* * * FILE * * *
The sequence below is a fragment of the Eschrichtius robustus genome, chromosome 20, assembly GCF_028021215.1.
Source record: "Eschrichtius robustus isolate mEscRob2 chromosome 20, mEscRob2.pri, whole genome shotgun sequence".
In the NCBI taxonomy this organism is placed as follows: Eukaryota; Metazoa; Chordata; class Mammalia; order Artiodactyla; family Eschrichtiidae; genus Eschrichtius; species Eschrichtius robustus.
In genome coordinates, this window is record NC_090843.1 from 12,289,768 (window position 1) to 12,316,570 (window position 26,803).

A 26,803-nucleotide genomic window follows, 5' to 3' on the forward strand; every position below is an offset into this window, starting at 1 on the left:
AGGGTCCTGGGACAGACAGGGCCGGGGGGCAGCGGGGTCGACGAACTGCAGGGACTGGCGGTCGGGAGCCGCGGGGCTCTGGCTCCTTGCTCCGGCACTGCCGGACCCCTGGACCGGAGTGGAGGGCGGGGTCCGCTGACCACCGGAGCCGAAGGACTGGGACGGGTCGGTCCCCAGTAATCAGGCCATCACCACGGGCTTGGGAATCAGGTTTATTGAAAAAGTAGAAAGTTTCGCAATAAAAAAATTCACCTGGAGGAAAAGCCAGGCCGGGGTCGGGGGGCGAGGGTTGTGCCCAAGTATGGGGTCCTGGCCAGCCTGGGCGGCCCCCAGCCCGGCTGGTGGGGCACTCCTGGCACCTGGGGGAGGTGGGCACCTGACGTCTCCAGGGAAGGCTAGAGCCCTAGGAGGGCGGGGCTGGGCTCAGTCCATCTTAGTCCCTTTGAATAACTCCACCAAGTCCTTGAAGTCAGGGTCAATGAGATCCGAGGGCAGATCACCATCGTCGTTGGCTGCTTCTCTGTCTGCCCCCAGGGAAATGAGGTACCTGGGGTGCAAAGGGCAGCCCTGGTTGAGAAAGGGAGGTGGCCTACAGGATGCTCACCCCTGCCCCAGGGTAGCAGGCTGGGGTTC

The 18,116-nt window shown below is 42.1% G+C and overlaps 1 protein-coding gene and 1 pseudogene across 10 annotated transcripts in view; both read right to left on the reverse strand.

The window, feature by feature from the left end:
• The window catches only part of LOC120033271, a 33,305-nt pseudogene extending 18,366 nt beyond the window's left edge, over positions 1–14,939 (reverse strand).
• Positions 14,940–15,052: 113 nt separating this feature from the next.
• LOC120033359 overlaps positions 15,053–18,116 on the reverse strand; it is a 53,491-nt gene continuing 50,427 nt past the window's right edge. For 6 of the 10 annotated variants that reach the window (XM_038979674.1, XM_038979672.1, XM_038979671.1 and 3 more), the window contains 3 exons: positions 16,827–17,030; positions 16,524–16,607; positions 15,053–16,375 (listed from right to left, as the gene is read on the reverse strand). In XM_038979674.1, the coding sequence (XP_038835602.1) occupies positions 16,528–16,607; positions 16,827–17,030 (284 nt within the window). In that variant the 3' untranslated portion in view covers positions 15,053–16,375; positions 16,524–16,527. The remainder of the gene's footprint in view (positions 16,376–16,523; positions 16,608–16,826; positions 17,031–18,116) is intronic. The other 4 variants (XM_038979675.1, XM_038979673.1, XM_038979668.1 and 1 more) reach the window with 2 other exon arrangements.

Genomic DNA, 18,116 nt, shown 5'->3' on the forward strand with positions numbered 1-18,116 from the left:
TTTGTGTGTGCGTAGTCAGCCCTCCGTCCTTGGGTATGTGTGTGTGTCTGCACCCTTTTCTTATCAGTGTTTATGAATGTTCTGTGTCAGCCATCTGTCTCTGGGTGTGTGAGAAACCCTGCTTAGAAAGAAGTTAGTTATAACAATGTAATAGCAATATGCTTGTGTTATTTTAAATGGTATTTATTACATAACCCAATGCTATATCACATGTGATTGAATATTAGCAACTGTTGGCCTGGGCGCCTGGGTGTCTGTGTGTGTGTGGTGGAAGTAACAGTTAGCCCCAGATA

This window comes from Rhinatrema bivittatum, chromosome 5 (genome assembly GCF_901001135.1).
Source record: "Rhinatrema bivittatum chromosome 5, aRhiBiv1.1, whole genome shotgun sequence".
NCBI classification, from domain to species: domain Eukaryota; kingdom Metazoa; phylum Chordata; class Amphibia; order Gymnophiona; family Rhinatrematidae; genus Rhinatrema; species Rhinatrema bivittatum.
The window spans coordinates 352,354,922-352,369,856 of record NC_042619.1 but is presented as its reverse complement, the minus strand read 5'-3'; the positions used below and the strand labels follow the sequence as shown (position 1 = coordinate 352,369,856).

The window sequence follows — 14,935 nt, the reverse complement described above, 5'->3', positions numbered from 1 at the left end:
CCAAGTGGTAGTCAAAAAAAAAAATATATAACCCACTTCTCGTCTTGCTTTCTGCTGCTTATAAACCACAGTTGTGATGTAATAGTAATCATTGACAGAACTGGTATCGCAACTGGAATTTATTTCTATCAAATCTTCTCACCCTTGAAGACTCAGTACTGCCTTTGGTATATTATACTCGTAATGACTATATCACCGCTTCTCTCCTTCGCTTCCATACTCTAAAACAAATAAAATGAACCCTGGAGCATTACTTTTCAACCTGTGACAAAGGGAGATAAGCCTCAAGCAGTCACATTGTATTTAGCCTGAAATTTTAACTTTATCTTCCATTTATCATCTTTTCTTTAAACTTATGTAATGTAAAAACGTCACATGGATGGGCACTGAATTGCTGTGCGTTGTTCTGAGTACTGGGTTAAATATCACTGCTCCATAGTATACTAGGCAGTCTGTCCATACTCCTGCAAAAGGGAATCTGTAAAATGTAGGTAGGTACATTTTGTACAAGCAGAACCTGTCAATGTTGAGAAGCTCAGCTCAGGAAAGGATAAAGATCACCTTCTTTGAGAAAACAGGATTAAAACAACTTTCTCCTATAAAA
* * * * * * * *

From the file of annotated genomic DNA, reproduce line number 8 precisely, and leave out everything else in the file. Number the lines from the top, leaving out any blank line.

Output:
The window, feature by feature from the left end: